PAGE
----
Updated on March 16, 2018
Kimberly Bautista ’07 is an award-winning filmmaker who created an international domestic violence prevention campaign that evolved out of her 2012 documentary, Justice for my Sister.
Justice for my Sister chronicles a Guatemalan woman’s quest for justice after her sister is murdered. In conjunction with the film, Bautista holds violence prevention and leadership development workshops throughout Guatemala and the US. Locally, Bautista has co-hosted events with organizations such as the Los Angeles Police Department and East Los Angeles Women’s Center. In 2011, she launched Texting Peace, a text message-based domestic violence prevention helpline in Guatemala that provides advice and advocacy to those seeking support.
Bautista recently won the 2012 HBO/ National Association of Latino Independent Producers (NALIP) Documentary Filmmaker Award for Latino filmmakers. In 2010, NALIP selected her for their Latino Producers Academy fellowship and a yearlong Latino Artists Mentorship.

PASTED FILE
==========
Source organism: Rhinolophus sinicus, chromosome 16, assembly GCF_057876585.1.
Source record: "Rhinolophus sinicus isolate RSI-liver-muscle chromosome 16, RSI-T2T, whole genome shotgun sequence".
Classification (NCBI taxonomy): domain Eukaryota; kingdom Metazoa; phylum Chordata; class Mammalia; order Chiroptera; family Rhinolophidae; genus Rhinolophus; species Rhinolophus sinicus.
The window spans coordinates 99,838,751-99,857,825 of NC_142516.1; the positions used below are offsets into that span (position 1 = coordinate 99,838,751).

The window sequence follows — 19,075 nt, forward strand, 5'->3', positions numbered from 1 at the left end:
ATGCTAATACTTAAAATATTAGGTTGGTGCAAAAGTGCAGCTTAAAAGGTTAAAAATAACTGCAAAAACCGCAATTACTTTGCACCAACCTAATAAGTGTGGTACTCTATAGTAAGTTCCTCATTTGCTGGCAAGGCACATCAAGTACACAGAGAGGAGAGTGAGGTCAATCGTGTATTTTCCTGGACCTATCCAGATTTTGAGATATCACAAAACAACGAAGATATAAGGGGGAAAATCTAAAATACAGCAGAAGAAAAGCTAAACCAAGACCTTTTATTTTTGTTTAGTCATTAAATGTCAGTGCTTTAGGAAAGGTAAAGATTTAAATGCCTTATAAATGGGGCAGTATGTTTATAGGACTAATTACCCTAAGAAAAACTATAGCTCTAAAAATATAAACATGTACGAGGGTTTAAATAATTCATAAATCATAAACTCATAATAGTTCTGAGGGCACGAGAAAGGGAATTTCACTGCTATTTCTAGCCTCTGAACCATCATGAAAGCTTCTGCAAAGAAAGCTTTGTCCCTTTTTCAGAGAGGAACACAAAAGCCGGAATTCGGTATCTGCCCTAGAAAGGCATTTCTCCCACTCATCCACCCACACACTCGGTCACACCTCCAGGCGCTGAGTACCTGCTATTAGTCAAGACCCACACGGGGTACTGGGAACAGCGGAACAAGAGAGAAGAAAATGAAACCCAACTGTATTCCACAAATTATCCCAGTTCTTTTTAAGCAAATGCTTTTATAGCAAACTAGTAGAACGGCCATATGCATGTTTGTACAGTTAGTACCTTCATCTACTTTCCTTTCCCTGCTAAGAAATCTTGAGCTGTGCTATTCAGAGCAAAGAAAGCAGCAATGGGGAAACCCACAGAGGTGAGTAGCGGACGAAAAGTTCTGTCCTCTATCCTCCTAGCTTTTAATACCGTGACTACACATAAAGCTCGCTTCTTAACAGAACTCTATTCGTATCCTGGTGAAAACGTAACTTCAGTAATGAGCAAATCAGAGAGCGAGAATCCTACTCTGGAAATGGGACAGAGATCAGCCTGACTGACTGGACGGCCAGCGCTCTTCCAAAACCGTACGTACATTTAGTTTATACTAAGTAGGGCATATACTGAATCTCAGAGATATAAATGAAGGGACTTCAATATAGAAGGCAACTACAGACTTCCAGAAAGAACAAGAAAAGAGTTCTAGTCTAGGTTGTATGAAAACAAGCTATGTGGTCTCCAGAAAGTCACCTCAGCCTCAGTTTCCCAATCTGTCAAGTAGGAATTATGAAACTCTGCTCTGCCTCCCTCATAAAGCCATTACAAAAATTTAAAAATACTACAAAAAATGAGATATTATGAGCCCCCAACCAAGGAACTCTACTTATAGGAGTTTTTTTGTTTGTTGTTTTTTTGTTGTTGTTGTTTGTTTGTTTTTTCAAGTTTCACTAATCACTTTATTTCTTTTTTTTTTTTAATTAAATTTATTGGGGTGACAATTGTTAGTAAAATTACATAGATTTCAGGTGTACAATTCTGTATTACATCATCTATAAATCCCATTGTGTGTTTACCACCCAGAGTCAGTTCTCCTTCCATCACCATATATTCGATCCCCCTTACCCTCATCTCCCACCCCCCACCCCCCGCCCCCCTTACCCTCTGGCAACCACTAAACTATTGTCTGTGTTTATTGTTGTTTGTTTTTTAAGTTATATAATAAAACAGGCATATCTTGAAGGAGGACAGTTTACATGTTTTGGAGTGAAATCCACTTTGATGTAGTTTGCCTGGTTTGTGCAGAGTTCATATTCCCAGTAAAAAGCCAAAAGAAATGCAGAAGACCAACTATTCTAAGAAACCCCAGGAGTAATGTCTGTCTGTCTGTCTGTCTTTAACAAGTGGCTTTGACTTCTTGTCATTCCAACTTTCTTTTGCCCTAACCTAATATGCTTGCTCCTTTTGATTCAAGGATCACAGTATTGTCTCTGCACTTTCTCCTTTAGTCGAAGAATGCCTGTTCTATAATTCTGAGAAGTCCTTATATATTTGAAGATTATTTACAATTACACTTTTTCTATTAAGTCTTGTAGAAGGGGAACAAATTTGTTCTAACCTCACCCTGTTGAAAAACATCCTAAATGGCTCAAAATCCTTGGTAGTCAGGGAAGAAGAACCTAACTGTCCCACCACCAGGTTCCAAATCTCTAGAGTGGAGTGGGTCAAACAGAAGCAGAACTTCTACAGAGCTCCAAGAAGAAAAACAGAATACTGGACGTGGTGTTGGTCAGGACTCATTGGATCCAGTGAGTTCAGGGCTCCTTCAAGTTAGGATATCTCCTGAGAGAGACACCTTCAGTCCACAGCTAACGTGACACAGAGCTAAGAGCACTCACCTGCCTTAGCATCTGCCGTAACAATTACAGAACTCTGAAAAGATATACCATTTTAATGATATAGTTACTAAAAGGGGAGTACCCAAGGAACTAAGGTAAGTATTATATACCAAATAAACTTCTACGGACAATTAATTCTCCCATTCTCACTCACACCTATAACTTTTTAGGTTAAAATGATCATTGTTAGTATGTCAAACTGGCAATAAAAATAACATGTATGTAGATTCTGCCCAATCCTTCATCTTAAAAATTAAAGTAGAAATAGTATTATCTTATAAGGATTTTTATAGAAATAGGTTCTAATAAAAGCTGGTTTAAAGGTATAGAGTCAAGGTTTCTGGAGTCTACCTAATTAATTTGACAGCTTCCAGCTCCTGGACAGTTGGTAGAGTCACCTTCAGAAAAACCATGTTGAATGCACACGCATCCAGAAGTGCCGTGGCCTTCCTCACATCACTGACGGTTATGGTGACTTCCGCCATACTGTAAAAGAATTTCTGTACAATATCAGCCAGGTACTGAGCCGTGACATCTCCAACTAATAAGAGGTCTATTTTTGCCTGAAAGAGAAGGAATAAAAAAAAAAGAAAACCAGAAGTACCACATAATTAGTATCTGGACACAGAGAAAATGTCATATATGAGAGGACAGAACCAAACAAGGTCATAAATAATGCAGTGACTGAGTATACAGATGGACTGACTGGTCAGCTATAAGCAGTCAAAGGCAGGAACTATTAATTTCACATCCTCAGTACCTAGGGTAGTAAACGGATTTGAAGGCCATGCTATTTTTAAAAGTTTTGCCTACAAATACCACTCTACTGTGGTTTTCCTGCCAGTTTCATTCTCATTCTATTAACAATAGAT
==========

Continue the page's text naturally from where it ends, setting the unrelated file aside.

“The wonderful thing about media is that it takes something that’s based on academic research and makes it accessible to more people,” Bautista said. “For me, film has been a way to democratize knowledge.”
At Pitzer, Bautista co-founded Speak Out For Them, a campaign to raise awareness about women murdered in Juarez, Mexico, and a video pen-pal web program between young women in Quito, Ecuador and young Chicana women in Pomona, CA.
A media studies and Spanish major at Pitzer, Bautista received the Kallick Community Service Award and Center for California Cultural and Social Issues Award. She graduated from the Social Documentation Master’s program at University of California, Santa Cruz, where she won the Princess Grace Award for distinction in the fields of theater, dance and film and a Hispanic Scholarship Fund Creative Arts Grant.